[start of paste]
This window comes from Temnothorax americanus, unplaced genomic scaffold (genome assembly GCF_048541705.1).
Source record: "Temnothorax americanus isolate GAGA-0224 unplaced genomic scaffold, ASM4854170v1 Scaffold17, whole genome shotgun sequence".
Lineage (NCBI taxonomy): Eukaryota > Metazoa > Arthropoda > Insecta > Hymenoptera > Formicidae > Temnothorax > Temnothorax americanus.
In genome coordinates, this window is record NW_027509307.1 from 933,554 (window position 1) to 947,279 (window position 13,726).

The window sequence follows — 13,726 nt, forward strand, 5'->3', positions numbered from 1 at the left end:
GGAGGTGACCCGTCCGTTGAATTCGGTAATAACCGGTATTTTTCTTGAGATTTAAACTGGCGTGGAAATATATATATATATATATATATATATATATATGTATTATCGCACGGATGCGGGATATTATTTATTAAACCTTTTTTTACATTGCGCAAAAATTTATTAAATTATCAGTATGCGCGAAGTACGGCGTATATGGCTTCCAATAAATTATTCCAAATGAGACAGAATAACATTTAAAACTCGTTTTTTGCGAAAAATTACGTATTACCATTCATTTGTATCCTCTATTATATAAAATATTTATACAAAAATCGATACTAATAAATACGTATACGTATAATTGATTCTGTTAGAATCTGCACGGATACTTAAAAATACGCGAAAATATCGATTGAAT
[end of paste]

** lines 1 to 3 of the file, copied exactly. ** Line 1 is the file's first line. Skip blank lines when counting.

This window comes from Temnothorax americanus, unplaced genomic scaffold (genome assembly GCF_048541705.1).
Source record: "Temnothorax americanus isolate GAGA-0224 unplaced genomic scaffold, ASM4854170v1 Scaffold17, whole genome shotgun sequence".
Lineage (NCBI taxonomy): Eukaryota > Metazoa > Arthropoda > Insecta > Hymenoptera > Formicidae > Temnothorax > Temnothorax americanus.